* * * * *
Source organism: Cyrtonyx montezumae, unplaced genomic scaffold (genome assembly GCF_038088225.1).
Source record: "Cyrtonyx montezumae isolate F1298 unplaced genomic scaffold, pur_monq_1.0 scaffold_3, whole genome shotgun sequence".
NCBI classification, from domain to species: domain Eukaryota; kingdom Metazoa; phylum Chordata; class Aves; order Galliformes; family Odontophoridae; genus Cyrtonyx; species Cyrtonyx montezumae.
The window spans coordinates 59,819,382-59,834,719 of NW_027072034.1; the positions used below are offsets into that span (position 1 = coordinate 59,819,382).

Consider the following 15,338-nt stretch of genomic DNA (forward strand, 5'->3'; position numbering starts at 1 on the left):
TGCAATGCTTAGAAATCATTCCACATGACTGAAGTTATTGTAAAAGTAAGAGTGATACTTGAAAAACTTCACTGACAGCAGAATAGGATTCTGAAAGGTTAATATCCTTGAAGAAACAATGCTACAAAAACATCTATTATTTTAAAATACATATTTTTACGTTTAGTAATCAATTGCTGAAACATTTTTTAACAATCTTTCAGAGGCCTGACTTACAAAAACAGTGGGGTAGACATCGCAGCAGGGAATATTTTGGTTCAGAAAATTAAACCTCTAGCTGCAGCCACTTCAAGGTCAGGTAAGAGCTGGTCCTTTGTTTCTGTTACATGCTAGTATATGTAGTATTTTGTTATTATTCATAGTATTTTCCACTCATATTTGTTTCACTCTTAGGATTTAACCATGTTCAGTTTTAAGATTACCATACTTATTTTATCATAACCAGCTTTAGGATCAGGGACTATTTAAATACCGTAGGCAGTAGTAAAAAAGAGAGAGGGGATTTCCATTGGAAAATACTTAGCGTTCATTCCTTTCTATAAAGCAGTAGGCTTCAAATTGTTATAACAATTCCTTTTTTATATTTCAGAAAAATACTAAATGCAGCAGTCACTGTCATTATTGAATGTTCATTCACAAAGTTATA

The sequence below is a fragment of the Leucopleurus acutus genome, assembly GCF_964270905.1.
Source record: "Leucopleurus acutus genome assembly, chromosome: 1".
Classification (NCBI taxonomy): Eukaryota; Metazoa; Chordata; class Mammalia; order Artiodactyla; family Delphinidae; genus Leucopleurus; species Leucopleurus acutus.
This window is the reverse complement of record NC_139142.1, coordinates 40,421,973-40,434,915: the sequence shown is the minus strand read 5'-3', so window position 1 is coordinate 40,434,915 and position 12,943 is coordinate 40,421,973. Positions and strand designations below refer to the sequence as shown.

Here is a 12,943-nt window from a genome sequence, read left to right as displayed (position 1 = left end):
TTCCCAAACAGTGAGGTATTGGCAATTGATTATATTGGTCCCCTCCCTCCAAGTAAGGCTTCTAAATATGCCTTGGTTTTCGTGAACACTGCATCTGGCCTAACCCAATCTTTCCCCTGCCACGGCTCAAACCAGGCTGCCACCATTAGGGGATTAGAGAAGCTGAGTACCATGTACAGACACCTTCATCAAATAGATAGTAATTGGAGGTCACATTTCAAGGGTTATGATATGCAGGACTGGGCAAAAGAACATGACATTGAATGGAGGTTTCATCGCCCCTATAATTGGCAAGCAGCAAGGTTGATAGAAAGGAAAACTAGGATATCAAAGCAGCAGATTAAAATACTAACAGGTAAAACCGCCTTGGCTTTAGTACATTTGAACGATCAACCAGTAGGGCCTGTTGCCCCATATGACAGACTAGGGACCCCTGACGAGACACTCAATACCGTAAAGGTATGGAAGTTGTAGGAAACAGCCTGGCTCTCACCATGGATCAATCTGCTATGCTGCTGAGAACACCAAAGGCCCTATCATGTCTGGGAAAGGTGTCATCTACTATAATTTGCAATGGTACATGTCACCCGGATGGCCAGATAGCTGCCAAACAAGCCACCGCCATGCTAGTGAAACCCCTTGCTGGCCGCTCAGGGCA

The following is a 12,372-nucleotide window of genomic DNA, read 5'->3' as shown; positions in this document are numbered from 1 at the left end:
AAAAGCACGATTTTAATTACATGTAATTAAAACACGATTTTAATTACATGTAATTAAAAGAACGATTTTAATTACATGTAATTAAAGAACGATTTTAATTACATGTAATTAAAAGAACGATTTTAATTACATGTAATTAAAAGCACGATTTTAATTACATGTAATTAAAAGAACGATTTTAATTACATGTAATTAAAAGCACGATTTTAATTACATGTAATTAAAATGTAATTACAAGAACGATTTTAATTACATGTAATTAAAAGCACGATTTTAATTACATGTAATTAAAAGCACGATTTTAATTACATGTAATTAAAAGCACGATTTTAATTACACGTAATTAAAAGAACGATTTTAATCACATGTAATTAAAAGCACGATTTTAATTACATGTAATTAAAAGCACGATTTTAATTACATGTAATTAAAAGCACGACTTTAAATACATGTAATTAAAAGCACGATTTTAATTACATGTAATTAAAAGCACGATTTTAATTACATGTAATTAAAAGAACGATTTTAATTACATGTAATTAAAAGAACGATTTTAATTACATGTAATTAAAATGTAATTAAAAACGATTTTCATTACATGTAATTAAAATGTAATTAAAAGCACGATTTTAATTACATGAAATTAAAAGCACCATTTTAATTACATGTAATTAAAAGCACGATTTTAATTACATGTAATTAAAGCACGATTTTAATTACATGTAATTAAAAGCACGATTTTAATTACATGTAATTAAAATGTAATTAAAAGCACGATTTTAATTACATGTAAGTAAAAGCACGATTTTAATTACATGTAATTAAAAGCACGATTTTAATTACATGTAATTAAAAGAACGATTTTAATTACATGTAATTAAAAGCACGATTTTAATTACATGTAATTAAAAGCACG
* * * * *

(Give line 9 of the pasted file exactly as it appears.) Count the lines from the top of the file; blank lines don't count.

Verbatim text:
Classification (NCBI taxonomy): Eukaryota; Metazoa; Chordata; class Mammalia; order Artiodactyla; family Delphinidae; genus Leucopleurus; species Leucopleurus acutus.